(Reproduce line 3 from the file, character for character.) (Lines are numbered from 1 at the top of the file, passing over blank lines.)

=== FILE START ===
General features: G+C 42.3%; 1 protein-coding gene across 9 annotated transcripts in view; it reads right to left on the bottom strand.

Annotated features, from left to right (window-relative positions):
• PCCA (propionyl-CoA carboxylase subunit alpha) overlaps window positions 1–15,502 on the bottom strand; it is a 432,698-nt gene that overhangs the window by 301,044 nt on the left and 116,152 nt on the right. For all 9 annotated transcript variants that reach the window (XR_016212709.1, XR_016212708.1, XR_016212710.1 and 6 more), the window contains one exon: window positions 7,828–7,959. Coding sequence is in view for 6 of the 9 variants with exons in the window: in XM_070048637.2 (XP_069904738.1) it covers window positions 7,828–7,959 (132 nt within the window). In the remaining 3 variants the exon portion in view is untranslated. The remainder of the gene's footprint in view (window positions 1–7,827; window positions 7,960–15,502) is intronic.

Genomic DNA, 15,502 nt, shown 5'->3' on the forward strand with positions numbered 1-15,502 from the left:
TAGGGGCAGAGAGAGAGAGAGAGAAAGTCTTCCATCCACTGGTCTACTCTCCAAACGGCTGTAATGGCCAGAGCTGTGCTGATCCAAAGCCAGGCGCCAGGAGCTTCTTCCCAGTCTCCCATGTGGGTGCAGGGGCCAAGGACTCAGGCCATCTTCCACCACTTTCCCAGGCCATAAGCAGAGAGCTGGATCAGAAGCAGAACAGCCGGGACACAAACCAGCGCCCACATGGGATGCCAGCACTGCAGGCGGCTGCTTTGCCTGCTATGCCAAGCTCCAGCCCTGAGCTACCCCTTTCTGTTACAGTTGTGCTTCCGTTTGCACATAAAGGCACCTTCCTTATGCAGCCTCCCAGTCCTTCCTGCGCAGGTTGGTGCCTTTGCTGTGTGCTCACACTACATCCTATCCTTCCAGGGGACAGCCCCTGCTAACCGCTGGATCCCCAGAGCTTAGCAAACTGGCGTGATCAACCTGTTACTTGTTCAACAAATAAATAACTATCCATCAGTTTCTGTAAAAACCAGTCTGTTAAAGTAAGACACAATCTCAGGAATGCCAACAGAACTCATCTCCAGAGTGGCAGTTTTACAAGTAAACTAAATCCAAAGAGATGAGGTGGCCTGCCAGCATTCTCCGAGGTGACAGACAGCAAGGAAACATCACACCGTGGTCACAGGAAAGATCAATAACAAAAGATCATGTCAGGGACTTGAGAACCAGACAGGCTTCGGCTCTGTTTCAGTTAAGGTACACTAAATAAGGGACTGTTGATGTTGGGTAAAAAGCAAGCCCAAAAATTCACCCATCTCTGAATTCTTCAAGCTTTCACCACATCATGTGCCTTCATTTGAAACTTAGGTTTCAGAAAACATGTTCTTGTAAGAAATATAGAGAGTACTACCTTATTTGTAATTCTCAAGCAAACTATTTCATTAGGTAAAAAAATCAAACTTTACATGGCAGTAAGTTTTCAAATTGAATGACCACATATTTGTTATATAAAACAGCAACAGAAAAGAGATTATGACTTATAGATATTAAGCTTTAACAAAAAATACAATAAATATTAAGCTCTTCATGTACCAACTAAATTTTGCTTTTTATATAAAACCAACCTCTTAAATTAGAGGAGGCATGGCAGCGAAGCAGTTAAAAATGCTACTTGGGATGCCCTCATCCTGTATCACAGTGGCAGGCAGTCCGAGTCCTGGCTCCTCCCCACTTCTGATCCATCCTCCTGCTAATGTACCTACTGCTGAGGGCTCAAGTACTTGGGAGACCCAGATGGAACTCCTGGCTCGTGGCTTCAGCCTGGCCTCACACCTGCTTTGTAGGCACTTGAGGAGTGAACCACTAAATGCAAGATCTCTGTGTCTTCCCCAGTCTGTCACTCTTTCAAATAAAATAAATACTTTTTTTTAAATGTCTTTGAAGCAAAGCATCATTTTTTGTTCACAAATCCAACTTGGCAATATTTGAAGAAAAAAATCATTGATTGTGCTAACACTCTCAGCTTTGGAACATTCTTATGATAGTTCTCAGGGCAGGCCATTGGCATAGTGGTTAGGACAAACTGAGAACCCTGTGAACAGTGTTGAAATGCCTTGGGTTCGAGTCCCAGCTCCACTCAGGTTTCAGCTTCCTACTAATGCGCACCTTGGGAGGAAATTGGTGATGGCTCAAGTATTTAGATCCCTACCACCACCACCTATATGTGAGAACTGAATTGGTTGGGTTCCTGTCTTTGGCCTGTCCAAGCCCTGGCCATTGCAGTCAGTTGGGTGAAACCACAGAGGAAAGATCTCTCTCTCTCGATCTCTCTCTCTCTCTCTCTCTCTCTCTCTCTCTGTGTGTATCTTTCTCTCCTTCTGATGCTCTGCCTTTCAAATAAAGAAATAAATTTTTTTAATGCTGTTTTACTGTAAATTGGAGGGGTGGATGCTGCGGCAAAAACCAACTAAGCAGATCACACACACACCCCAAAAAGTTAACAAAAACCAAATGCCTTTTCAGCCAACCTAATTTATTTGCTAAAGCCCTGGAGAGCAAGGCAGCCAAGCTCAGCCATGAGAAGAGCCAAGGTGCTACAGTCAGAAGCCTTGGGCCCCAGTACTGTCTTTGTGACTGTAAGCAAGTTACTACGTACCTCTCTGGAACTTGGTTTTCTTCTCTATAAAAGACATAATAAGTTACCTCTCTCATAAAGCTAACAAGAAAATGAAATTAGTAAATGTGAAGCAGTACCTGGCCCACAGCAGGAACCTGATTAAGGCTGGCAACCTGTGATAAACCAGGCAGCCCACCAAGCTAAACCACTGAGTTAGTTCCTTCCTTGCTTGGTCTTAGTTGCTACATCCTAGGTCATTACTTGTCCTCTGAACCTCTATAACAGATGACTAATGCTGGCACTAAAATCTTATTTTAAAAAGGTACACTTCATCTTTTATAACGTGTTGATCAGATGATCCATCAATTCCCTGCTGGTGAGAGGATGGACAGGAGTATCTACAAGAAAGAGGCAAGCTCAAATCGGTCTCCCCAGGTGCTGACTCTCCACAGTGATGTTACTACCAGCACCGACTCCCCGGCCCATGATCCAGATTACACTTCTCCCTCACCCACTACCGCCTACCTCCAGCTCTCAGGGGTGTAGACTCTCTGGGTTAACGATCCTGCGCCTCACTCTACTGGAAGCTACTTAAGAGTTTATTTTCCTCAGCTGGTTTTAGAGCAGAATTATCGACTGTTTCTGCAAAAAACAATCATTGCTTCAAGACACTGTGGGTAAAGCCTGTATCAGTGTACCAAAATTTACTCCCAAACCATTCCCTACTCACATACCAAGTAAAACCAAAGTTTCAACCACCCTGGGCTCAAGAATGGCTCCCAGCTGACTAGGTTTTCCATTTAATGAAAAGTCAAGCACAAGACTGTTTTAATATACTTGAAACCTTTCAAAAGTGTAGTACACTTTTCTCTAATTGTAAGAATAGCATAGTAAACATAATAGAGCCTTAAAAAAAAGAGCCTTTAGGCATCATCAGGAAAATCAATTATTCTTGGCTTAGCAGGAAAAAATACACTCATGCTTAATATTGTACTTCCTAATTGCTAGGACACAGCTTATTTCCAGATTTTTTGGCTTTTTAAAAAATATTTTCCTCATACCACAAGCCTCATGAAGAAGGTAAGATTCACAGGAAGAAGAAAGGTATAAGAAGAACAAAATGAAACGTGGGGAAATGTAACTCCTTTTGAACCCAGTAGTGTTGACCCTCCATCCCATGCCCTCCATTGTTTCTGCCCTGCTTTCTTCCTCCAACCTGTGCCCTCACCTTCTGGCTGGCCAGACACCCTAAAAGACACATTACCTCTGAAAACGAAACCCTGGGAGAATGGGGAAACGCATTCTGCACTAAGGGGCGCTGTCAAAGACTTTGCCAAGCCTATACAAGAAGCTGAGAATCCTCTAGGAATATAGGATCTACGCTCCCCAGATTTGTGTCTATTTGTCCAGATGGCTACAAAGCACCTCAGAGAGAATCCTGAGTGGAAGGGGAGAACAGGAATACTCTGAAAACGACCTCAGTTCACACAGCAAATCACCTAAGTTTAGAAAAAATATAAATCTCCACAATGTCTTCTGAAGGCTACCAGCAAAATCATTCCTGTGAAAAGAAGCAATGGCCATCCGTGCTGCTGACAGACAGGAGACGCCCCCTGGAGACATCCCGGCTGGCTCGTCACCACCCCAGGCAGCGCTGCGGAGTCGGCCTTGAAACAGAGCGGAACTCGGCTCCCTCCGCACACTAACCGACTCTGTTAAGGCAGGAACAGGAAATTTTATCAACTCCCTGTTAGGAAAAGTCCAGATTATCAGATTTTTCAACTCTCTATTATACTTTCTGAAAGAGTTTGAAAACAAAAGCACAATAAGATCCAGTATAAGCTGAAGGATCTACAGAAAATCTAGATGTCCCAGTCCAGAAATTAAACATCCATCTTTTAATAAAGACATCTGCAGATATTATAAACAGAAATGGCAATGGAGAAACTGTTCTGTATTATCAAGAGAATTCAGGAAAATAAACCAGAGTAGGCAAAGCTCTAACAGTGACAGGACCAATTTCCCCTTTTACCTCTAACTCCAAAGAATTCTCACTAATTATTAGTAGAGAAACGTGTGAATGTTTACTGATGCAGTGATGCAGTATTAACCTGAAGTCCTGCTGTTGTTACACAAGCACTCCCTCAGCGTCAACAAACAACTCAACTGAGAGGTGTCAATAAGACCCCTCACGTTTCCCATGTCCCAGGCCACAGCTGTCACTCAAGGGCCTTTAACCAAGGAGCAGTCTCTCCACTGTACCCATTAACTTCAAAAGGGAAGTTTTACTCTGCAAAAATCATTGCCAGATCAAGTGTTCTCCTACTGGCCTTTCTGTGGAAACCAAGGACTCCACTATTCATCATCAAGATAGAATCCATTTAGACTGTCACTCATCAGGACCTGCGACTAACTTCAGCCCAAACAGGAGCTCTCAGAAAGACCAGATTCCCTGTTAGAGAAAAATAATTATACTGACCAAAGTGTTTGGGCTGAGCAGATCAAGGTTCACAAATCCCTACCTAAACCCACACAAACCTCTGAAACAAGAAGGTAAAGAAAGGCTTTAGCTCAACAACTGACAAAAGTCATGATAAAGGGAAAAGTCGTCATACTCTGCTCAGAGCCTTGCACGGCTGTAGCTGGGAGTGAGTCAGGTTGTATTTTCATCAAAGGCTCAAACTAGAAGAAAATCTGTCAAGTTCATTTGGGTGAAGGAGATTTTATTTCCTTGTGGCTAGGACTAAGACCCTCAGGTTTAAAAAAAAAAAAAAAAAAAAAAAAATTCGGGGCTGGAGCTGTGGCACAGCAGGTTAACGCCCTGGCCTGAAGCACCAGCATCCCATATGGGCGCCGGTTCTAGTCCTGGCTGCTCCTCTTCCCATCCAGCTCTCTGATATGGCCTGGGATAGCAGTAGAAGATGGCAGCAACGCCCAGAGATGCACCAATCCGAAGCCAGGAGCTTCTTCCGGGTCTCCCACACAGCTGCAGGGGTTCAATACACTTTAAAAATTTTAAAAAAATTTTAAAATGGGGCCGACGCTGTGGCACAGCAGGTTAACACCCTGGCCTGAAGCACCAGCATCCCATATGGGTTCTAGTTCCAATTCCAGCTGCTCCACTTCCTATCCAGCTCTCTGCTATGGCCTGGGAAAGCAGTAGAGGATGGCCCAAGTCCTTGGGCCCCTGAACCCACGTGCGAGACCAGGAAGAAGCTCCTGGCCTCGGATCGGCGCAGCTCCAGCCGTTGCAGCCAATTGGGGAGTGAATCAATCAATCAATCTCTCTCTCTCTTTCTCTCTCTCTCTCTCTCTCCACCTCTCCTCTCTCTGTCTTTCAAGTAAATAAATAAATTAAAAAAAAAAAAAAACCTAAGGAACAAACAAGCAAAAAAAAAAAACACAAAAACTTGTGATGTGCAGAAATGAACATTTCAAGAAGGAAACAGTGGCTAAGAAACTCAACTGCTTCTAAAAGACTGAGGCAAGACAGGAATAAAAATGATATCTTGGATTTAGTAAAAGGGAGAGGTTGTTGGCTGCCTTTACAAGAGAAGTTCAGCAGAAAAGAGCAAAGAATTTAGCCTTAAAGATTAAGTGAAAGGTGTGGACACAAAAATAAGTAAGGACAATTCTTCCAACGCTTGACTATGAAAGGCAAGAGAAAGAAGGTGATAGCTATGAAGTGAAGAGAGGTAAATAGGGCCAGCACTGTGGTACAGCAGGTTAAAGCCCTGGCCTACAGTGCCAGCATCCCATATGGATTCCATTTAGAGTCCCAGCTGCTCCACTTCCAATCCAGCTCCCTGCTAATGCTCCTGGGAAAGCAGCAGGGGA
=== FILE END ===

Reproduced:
• PCCA (propionyl-CoA carboxylase subunit alpha) overlaps window positions 1–15,502 on the bottom strand; it is a 432,698-nt gene that overhangs the window by 301,044 nt on the left and 116,152 nt on the right. For all 9 annotated transcript variants that reach the window (XR_016212709.1, XR_016212708.1, XR_016212710.1 and 6 more), the window contains one exon: window positions 7,828–7,959. Coding sequence is in view for 6 of the 9 variants with exons in the window: in XM_070048637.2 (XP_069904738.1) it covers window positions 7,828–7,959 (132 nt within the window). In the remaining 3 variants the exon portion in view is untranslated. The remainder of the gene's footprint in view (window positions 1–7,827; window positions 7,960–15,502) is intronic.